Then there are many smaller issues. For example, Greece requires any cheese labeled "feta" be made from sheep or goats. U.S. dairies make feta cheese from cow's milk.
It's highly unlikely that the EU will compromise in relaxing regulations. In fact, opposition to lowering these standards is what finally rang the death knell for the Doha round of world trade talks.
One scenario to overcome these obstacles might be a tiered-approach. Negotiations could be successful in areas that aren't major sticking points. For example, remaining tariffs could be eliminated. However, this wouldn't have much of an economic impact, since tariffs are already low.
On June 23, 2016, Great Britain voted to leave the European Union. That throws the negotiations into a new level of uncertainty. It could take two years for the details of its exit to be worked out. That clouds its status as a member of the trade agreement. The vote strengthens the anti-globalization and anti-trade voices within Congress.
The 11th round of negotiations began on October 20, 2015, in Miami. Negotiations on the food issues remain a sticking point. (Source: "Food Rules Prove Hard to Swallow," The Wall Street Journal, October 20, 2015.)
On April 16, 2015, Congress gave the President fast-track trade promotion authority until 2021. It allowed President Obama to proceed with final negotiations. Fast-track means Congress must either give a thumbs up or thumbs down on an entire trade deal. They cannot revisit every element of a multilateral trade agreement. That makes it easier for the administration to finalize negotiations. (Source: Top U.S. Lawmakers Strike Fast Track Deal, CBS, April 16, 2015.)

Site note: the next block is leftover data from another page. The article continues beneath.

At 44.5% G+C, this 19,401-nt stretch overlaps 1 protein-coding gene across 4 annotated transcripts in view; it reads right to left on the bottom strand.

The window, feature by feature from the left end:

Negotiations began right after the 2013 G8 Summit. After Obama's 2013 State of the Union, the two sides agreed to adopt the High-Level Working Group on Jobs and Growth (HLWG) Report as a basis to continue negotiations. The HLWG was appointed in 2011 to find the best way to reach a deal on the TTIP.
On February 11, 2013, the HLWG presented recommendations grouped in the following three areas:
Market Access - The best way to improve this would be to:
- Eliminate all duties and tariffs on non-sensitive products. Continue negotiations for the sensitive markets, such as commercial aircraft and agriculture.
- Make licensing and qualification requirements more transparent for services.
- Liberalize investment procedures while retaining protection.
- Improve access to government procurement opportunities.
Behind the Border Processes and Regulations - These are differences in processes that aren't tariffs or laws but still make it difficult for foreign firms to do business. To overcome this, the HLWG recommends that the two sides:
- Use the standards set by the Word Trade Organization (WTO) to use agreed upon scientific methods to address sanitary issues. In other words, the EU needs to drop its refusal to accept GMO and hormone-treated foods. (This will be tough to resolve.)
- Use WTO standards to create uniform testing, certification and standardization requirements.
- Work together to implement existing and develop new regulations.
- Where rules and certifications remain different, agree to accept approved goods and services from the other trading partner. (For example, doctors and pharmacists could use their license to work anywhere in the trading area.)
- Develop procedures to cooperate on developing future regulations.
Rules Addressing Shared Global Trade Challenges and Opportunities - These are issues that will set a standard for trade agreements everywhere. The HLWG recommends that both sides:
- Cooperate and present a united front on protecting intellectual property rights.
- Include environmental and labor protection in the TTIP, using existing guidelines.
- Reach agreement in areas that are vital to global trade. These include customs and trade facilitation, competition policy, state-owned enterprises, protection of local industries, raw materials and energy, small- and medium-size businesses, and transparency. (Source: "Final Report," HLWG, February 11, 2013.)
For the latest updates, see United States Mission to the European Union.